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How eHealth ready is your business? Dr Mukesh Haikerwal, Chair of the World Medical Association is leading a team of clinicians to roll out eHealth for the National E-Health Transition Authority (NEHTA). Here, he talks you through the eHealth basics.
As of July this year, Australians can register for a Personally Controlled Electronic Health Record (PCEHR), designed to achieve a more comprehensive and connected system, allowing practitioners to quickly access a patient’s entire record in one hit via national eHealth records.
As more practitioners and individuals enrol in the scheme, time will be saved by electronically recording all treatments received by a patient in the patient’s continually updated online file. This could include, for example, discharge summaries, pathology and specialist reports, electronic referrals and pathology orders, plus electronic prescriptions.
How can you get your practice eHealth ready? Dr Mukesh Haikerwal, leading a team of clinicians rolling out eHealth nationally, outlines two key points for you to action.
The Healthcare Identifiers Service (HI Service) is a national system for allocating a unique identifier to healthcare professionals, their organisations and members of the public. Healthcare professionals will need a ‘Healthcare Provider Identifier – Individual’ (HPI-I), and their organisation will need a ‘Healthcare Provider Identifier – Organisation’ (HPI-O). Both are available right now. HPI-Is are available from the Australian Health Practitioner Regulation Agency (AHPRA) if you’re AHPRA registered, or from Medicare. HPI-Os are available from the HI Service run by Medicare.
Your software provider can tell you when upgrades will be ready. You’ll need a computer that can be used for reading from and writing to eHealth records and software that conforms to the national specifications. These national specifications will mean your computer system can connect with the national eHealth records system, allowing you (and other healthcare professionals that have been given permission) to access a patient’s eHealth record.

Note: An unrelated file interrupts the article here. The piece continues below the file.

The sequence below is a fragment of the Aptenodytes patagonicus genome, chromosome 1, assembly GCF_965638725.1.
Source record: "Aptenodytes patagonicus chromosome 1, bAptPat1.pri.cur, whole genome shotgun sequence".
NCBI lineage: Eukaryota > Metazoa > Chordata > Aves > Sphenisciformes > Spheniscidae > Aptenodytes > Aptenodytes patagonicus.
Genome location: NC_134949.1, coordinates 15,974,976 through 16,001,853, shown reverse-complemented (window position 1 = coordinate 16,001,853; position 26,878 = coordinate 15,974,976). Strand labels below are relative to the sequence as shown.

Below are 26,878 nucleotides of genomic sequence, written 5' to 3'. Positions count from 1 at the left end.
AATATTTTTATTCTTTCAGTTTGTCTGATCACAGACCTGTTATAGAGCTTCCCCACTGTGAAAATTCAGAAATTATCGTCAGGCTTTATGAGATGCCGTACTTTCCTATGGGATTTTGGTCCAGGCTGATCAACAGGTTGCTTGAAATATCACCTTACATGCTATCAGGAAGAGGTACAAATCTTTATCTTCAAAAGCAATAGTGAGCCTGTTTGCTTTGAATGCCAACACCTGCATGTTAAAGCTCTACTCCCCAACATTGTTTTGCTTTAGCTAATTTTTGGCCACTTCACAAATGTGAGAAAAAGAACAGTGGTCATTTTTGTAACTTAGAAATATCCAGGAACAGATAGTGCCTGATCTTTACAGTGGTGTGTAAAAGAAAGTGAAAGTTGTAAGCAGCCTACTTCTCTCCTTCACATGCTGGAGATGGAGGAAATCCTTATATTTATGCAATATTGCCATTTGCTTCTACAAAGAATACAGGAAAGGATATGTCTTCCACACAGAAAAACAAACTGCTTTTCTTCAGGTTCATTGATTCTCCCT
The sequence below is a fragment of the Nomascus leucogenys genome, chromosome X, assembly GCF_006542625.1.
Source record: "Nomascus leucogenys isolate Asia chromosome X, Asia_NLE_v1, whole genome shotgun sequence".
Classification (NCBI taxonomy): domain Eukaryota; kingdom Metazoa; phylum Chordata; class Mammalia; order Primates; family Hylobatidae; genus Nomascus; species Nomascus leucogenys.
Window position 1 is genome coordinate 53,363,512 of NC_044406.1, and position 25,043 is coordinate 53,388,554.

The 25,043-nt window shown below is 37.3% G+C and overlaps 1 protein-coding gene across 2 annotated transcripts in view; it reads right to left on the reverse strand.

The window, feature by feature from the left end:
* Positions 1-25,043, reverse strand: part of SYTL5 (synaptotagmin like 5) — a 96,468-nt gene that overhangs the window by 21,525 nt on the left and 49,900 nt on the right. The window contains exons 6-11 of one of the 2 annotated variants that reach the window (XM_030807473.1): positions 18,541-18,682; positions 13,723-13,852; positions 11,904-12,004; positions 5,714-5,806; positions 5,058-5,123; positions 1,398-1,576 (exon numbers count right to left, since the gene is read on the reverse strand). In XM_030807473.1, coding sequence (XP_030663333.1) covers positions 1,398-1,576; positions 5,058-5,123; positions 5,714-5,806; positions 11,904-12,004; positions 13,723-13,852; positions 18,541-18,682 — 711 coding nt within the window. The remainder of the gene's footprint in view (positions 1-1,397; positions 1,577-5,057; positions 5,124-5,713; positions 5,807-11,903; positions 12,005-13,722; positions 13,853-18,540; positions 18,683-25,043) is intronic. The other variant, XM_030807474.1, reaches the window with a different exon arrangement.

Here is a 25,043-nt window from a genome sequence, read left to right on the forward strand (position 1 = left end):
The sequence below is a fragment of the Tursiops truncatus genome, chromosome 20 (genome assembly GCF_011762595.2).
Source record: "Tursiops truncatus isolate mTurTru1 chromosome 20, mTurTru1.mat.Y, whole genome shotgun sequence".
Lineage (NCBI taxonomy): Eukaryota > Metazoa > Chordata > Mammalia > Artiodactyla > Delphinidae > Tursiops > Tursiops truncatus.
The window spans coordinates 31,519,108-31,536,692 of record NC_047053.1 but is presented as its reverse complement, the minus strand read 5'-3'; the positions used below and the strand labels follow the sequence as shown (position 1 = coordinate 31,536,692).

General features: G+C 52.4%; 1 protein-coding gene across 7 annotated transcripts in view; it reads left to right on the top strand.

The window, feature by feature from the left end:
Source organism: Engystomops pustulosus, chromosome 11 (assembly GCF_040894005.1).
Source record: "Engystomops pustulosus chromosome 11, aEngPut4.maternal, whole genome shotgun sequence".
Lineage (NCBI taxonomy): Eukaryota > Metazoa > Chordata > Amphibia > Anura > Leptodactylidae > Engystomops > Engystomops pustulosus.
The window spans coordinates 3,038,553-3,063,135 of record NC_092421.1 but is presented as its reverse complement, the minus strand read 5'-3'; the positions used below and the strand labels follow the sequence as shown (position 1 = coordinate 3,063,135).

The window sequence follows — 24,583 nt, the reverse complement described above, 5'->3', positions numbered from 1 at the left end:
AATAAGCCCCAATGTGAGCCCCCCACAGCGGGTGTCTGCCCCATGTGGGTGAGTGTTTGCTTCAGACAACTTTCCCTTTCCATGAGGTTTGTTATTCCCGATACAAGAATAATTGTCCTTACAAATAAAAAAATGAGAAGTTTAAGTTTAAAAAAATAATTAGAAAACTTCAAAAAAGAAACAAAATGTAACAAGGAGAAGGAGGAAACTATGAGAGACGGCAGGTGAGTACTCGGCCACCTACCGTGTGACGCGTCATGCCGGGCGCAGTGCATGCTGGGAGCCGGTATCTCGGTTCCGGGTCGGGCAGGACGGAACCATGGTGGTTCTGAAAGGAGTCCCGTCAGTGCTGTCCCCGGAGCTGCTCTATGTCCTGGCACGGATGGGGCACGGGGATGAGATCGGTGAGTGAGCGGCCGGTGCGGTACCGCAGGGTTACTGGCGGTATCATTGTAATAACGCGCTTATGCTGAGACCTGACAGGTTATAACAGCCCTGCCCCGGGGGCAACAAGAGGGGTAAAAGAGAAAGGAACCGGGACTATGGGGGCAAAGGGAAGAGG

How will these reforms change your workflows and workload? The system, Dr Haikerwal explains, enhances and supports the already excellent care provided to patients inAustralia. “It’s being designed to minimise impact on the time of GPs and other healthcare professionals participating in the scheme, for instance entering and viewing data,” he notes. “The intention is that, over time, the national eHealth record system can enable GPs to spend less time chasing patient information from multiple sources and more meaningful time with their patients.”
Health professionals participating in the PCEHR system will continue to exercise professional and ethical parameters to their work. The PCEHR is a new way of doing business, as work is passed from one clinician to another (point to point) and potentially will be exposed to the patient directly and to anyone given permission by the patient to access their record (point to share). Clinical record keeping, pride and professionalism will drive more carefully recorded and accurate notes.
Patients will ask questions about the PCEHR – how to register, whether to register and what the benefits are. GPs, nurses and other health professionals are well placed to explain this, but there are time and access constraints. Support material should make it clear that a patient will first need to register for a record. They’ll need to ask a participating and standards-compliant professional to agree to be their nominated provider, or at least add a notation to the PCEHR as well as the local record. They can then choose to have a shared health summary created by their ‘nominated provider’ – usually their regular GP. A shared health summary is an overview of a patient’s health, such as allergies and medications they’re taking. It can be created by any registered medical practitioner, nurse or Aboriginal and Torres Strait Islander health worker.
The Federal Government is working with consumers and healthcare professionals to establish the best and most efficient means of setting up the records and adding data. The priority is to make sure that the national eHealth record system is of benefit to those who have a PCEHR, or who contribute information to one. To be most effective, there needs to be a critical mass of professional and consumer participants. The data needs to be of value, timely and accurate, and all accessing it must be able to depend on it. The time it will take is dependent on the complexity of the patient’s health conditions and the amount of information already available. RACGP Standards (against which most GP practices are accredited) require that GPs have a current health summary for 75 percent of their active patients. Although the Shared Health Summary in the eHealth record is based on the existing GP summary information, the whole data-cleansing and management effort needs to be considered.
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